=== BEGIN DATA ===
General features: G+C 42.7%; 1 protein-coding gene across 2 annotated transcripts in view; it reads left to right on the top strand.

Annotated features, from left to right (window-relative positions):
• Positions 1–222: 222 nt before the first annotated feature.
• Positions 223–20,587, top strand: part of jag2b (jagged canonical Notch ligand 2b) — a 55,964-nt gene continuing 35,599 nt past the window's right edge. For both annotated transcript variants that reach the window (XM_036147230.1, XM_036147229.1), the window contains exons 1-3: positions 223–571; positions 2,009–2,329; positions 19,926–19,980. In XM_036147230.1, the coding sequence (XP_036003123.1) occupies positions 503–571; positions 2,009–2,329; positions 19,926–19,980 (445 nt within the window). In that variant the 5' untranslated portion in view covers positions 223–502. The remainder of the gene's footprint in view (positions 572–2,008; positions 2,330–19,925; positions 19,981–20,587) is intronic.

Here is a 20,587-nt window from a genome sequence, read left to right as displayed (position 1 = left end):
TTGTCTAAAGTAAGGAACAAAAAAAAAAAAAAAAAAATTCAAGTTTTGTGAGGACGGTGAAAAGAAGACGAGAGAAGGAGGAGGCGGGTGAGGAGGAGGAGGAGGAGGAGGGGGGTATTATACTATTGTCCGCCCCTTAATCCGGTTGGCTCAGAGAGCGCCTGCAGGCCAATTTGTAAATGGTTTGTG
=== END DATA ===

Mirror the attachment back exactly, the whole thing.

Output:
General features: G+C 42.7%; 1 protein-coding gene across 2 annotated transcripts in view; it reads left to right on the top strand.

Annotated features, from left to right (window-relative positions):
• Positions 1–222: 222 nt before the first annotated feature.
• Positions 223–20,587, top strand: part of jag2b (jagged canonical Notch ligand 2b) — a 55,964-nt gene continuing 35,599 nt past the window's right edge. For both annotated transcript variants that reach the window (XM_036147230.1, XM_036147229.1), the window contains exons 1-3: positions 223–571; positions 2,009–2,329; positions 19,926–19,980. In XM_036147230.1, the coding sequence (XP_036003123.1) occupies positions 503–571; positions 2,009–2,329; positions 19,926–19,980 (445 nt within the window). In that variant the 5' untranslated portion in view covers positions 223–502. The remainder of the gene's footprint in view (positions 572–2,008; positions 2,330–19,925; positions 19,981–20,587) is intronic.

Here is a 20,587-nt window from a genome sequence, read left to right as displayed (position 1 = left end):
TTGTCTAAAGTAAGGAACAAAAAAAAAAAAAAAAAAATTCAAGTTTTGTGAGGACGGTGAAAAGAAGACGAGAGAAGGAGGAGGCGGGTGAGGAGGAGGAGGAGGAGGAGGGGGGTATTATACTATTGTCCGCCCCTTAATCCGGTTGGCTCAGAGAGCGCCTGCAGGCCAATTTGTAAATGGTTTGTG